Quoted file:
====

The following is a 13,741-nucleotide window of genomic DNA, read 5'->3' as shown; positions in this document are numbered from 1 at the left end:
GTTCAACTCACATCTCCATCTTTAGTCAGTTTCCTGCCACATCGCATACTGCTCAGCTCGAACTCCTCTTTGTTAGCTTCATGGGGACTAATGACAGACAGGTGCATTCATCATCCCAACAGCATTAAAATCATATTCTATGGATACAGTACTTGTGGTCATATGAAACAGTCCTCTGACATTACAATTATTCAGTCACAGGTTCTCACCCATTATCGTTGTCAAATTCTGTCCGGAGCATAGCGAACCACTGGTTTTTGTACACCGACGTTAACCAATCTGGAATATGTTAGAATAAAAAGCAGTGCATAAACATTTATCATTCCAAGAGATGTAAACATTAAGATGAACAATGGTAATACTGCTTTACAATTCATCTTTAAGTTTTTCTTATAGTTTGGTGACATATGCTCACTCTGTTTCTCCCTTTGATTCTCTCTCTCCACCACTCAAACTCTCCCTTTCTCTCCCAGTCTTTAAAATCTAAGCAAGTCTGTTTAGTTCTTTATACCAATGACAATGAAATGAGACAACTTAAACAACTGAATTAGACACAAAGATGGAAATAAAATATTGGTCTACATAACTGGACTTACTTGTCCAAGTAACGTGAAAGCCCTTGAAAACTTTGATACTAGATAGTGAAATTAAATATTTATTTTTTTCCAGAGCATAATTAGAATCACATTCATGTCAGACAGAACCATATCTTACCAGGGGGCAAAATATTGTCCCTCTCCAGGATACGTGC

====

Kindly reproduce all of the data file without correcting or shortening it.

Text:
The following is a 13,741-nucleotide window of genomic DNA, read 5'->3' as shown; positions in this document are numbered from 1 at the left end:
GTTCAACTCACATCTCCATCTTTAGTCAGTTTCCTGCCACATCGCATACTGCTCAGCTCGAACTCCTCTTTGTTAGCTTCATGGGGACTAATGACAGACAGGTGCATTCATCATCCCAACAGCATTAAAATCATATTCTATGGATACAGTACTTGTGGTCATATGAAACAGTCCTCTGACATTACAATTATTCAGTCACAGGTTCTCACCCATTATCGTTGTCAAATTCTGTCCGGAGCATAGCGAACCACTGGTTTTTGTACACCGACGTTAACCAATCTGGAATATGTTAGAATAAAAAGCAGTGCATAAACATTTATCATTCCAAGAGATGTAAACATTAAGATGAACAATGGTAATACTGCTTTACAATTCATCTTTAAGTTTTTCTTATAGTTTGGTGACATATGCTCACTCTGTTTCTCCCTTTGATTCTCTCTCTCCACCACTCAAACTCTCCCTTTCTCTCCCAGTCTTTAAAATCTAAGCAAGTCTGTTTAGTTCTTTATACCAATGACAATGAAATGAGACAACTTAAACAACTGAATTAGACACAAAGATGGAAATAAAATATTGGTCTACATAACTGGACTTACTTGTCCAAGTAACGTGAAAGCCCTTGAAAACTTTGATACTAGATAGTGAAATTAAATATTTATTTTTTTCCAGAGCATAATTAGAATCACATTCATGTCAGACAGAACCATATCTTACCAGGGGGCAAAATATTGTCCCTCTCCAGGATACGTGC